Thursday 29th March 2012
To the Royal Academy early, to hand in two small paintings for the Royal Academy Summer Show. I haven’t had anything accepted since 2000, just D notices since then, but hope springs eternal doesn’t it – at least in me.
Mooched about a bit afterwards in this delinquent Spring sunshine which is so unexpected. Bought some delectable cheese in Paxton’s and some rose creams in Fortnum’s, to give out at Easter.
I had a sandwich in the café attached to St. James’s Church, Piccadilly, had a look inside and saw there was an exhibition going on called, A Graceful Death.
It’s not the death that’s the problem, for me it’s the lead up to it. I usually avoid all reminders of this horrible prospect, but I was attracted by the portrait of a dying man on the poster.
Antonia Rolls painted her husband Steve while he was dying of liver cancer, and there were paintings of a few other people who had allowed her to paint them at the end of their lives, including one old cat.
It was a poignant show. In the visitor’s book someone called Sogyai Riaponche had written rather desperately:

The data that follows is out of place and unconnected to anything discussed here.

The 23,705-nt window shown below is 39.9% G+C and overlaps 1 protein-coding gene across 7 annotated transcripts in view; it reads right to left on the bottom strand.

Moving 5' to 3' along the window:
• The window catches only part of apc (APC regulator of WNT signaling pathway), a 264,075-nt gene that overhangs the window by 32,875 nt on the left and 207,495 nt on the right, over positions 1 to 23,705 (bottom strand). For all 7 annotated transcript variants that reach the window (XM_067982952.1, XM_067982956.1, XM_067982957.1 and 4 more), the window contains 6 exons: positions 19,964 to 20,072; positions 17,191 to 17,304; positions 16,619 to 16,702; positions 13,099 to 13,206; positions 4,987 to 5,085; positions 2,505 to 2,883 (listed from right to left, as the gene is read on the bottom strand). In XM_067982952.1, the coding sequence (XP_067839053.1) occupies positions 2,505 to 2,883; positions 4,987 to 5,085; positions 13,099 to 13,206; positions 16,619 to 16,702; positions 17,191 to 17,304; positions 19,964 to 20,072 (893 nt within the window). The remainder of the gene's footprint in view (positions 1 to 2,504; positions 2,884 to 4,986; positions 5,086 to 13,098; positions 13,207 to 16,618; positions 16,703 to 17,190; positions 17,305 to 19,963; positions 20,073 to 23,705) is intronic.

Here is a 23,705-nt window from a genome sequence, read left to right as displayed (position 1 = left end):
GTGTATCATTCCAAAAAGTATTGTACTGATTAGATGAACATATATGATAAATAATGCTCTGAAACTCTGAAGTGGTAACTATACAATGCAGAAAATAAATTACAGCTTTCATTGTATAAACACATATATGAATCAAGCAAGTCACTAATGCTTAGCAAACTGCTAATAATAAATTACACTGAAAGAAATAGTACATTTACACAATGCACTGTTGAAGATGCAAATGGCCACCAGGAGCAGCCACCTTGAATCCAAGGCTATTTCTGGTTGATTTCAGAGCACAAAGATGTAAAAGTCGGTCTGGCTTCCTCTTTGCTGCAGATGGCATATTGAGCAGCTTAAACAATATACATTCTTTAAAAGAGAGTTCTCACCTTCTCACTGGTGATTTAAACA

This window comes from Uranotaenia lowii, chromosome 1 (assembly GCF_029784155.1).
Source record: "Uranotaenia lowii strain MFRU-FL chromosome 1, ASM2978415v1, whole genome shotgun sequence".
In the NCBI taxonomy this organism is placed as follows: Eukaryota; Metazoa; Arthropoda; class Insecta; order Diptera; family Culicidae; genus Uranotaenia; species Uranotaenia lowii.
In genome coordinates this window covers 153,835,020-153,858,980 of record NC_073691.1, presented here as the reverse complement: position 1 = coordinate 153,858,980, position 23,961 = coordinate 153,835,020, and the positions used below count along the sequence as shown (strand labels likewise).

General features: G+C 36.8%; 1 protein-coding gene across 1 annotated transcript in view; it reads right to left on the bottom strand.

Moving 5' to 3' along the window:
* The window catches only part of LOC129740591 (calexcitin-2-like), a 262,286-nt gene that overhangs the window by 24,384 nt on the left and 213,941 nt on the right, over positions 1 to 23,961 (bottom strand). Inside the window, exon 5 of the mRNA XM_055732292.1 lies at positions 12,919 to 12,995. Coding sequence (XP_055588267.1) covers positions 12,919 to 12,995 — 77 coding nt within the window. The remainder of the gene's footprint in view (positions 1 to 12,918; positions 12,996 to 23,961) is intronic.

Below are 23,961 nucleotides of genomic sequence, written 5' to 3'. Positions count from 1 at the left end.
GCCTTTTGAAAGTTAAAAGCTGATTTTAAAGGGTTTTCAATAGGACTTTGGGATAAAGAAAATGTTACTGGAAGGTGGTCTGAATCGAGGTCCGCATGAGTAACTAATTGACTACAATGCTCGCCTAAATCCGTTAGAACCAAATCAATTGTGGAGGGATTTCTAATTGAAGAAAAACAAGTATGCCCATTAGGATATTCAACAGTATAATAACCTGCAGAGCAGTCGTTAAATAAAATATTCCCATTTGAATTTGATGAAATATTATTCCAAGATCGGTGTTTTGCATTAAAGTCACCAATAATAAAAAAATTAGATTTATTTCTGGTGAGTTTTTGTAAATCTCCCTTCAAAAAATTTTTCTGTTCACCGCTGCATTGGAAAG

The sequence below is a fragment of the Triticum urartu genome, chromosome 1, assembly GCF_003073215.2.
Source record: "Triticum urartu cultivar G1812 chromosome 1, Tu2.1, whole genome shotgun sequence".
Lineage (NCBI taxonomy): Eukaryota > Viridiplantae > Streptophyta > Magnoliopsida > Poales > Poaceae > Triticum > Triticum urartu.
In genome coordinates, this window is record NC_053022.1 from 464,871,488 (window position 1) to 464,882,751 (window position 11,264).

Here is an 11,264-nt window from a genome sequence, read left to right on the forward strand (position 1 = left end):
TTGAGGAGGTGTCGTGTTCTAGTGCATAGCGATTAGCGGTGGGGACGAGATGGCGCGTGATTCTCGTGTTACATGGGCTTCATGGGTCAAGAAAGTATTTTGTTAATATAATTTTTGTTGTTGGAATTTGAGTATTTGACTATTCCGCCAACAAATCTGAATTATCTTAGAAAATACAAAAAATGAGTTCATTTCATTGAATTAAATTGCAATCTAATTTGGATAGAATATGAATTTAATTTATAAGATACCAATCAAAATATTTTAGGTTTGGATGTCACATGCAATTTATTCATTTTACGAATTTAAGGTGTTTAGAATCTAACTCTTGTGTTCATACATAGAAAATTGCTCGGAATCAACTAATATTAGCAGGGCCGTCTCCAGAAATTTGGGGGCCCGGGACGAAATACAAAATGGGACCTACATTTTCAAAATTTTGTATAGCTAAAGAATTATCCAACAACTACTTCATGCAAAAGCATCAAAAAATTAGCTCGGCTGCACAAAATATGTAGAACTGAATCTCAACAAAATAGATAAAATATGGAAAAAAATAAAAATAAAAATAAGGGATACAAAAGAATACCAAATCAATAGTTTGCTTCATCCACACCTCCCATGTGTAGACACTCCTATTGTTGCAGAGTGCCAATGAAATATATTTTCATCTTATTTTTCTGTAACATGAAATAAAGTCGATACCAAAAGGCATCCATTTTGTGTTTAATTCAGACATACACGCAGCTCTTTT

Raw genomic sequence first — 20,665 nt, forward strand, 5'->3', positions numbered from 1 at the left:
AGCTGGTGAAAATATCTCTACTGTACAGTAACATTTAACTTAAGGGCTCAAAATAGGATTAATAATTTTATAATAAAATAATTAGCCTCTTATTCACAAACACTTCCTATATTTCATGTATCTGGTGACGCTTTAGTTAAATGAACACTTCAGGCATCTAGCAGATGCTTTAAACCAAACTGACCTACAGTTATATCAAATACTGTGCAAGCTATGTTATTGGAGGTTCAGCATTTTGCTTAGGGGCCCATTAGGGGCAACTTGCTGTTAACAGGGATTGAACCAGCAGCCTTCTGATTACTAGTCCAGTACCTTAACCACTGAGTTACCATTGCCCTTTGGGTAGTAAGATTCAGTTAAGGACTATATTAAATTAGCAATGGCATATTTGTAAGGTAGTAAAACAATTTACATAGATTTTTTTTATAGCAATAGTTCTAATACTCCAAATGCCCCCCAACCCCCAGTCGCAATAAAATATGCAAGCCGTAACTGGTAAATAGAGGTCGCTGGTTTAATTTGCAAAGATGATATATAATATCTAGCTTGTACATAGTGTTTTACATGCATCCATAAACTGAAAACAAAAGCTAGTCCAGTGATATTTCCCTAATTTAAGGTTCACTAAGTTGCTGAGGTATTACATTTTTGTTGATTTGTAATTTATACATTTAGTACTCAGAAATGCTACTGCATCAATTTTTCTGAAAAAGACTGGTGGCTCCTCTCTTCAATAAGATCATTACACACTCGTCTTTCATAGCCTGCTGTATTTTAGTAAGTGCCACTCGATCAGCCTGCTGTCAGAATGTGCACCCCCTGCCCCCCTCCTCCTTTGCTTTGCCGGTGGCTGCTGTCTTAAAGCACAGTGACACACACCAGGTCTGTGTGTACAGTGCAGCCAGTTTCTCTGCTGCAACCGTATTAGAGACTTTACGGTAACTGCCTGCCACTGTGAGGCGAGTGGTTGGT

“Moment to moment I live with the possibility of imminent death.”
I wondered if she was a tourist, going round in big trainers, trying to take her mind off things by looking at London. Some hope.
Many people like to say glibly, “We all die. I might get hit by a bus tomorrow. It could happen any time,” but they don’t really know what the diagnosis of a life-threatening illness is like, anymore than they know what it’s like to sit on death-row.
When will it come, how will it be?
I’m stuffing in veg, drinking green tea,
Sitting in the sun, grabbing Vitamin D.
Listening to the wireless all night,
Sleepless, as if waiting for news of war.
Tell me, how long now, it's almost a bore,
Like some long expected catastrophe.